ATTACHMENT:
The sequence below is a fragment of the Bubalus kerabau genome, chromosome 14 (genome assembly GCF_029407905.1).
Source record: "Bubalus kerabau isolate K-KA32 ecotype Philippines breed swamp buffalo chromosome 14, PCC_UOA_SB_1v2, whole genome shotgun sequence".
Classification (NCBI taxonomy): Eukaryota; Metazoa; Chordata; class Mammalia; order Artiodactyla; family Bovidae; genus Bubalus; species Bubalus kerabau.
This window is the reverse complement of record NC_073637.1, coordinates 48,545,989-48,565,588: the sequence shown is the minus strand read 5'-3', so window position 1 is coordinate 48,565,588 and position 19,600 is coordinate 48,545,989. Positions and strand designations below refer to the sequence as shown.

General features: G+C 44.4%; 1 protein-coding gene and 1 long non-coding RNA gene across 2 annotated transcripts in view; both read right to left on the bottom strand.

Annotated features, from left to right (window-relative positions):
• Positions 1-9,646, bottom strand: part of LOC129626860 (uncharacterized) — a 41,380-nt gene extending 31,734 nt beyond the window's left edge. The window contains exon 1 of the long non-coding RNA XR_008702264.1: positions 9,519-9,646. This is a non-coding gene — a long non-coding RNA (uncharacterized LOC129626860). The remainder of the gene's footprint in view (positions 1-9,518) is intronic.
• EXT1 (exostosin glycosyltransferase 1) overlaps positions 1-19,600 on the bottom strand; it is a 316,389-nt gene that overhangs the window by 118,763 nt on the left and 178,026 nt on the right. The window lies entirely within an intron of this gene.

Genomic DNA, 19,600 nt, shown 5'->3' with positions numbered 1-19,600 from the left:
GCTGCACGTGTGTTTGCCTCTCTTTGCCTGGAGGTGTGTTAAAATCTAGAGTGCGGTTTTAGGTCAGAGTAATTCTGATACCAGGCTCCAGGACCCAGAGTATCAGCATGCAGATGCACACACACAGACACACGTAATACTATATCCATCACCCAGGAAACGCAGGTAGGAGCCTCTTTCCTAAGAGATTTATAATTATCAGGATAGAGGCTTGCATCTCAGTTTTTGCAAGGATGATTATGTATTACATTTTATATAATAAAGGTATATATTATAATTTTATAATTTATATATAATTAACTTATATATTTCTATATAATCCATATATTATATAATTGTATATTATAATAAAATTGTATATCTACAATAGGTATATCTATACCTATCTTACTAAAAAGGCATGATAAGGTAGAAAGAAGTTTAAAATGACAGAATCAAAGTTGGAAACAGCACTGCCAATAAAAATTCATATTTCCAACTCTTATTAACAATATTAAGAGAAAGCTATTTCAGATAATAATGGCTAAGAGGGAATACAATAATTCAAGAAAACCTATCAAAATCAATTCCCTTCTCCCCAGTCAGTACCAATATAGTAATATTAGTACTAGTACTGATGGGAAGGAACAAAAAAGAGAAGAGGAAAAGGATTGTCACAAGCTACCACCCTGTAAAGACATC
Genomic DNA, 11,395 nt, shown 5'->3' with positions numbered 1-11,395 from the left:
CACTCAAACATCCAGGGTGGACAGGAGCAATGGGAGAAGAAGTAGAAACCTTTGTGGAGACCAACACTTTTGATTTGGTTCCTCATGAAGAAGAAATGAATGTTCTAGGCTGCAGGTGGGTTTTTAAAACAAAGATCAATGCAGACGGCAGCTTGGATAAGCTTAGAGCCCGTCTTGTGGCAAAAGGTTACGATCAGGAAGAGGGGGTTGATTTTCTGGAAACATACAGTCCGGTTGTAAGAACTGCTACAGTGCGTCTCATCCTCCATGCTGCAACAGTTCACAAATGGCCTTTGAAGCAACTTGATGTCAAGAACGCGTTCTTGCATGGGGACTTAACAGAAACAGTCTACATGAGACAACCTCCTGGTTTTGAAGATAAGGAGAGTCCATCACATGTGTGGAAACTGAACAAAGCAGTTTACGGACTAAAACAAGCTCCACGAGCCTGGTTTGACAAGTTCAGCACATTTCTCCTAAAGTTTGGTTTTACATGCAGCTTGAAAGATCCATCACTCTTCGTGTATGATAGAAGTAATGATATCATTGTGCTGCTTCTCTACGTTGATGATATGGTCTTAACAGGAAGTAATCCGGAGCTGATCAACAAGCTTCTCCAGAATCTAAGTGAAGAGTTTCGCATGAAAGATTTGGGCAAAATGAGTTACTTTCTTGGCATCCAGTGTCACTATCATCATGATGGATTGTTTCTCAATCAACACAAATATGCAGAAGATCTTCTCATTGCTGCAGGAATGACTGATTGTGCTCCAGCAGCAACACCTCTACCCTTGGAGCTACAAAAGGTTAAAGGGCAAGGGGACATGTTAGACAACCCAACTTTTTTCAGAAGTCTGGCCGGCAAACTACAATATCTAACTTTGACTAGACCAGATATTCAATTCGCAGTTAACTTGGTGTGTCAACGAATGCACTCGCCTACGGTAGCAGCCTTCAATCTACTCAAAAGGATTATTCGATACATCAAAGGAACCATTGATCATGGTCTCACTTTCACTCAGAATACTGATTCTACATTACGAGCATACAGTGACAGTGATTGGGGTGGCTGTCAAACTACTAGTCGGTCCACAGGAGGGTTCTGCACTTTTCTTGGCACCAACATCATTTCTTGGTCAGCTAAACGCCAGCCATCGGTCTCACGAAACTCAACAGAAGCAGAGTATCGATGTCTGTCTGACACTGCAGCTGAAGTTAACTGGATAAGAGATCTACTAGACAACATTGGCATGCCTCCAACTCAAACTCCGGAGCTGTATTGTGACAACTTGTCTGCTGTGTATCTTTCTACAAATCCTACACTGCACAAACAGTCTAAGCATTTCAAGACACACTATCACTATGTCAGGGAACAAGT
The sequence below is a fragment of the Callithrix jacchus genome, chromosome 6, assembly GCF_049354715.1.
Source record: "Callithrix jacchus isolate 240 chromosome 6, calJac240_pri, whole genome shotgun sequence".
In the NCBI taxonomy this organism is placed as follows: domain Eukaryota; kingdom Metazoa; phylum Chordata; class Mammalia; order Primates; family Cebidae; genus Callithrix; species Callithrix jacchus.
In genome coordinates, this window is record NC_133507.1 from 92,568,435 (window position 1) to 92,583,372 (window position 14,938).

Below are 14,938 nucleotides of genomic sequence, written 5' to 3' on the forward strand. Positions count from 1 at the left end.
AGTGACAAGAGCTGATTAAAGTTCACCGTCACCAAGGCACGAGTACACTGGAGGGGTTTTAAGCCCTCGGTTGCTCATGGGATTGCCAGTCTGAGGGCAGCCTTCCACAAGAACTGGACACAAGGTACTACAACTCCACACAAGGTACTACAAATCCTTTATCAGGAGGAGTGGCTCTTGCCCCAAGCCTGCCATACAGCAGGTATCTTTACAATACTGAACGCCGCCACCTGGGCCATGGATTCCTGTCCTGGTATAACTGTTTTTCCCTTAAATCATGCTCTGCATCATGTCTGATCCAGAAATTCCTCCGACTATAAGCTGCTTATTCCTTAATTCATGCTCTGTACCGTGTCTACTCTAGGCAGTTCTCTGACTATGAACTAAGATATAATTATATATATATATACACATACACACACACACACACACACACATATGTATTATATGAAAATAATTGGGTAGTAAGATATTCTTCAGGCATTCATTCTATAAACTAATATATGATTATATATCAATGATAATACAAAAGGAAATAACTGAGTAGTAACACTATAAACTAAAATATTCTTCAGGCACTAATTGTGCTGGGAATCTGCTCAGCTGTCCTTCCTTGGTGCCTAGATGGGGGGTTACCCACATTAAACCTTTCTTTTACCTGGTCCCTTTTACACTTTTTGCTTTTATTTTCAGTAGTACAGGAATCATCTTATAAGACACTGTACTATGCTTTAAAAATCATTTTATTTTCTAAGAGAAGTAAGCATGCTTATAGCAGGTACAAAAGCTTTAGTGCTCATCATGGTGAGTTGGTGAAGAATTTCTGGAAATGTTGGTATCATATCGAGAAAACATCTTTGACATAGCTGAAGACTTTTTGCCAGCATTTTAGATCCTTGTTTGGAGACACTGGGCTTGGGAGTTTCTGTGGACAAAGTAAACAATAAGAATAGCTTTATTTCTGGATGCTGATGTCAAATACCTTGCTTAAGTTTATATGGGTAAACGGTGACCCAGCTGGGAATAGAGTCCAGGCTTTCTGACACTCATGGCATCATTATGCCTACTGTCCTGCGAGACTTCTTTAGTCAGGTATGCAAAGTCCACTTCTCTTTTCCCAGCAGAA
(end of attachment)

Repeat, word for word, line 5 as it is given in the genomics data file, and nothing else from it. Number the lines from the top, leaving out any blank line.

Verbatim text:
General features: G+C 44.4%; 1 protein-coding gene and 1 long non-coding RNA gene across 2 annotated transcripts in view; both read right to left on the bottom strand.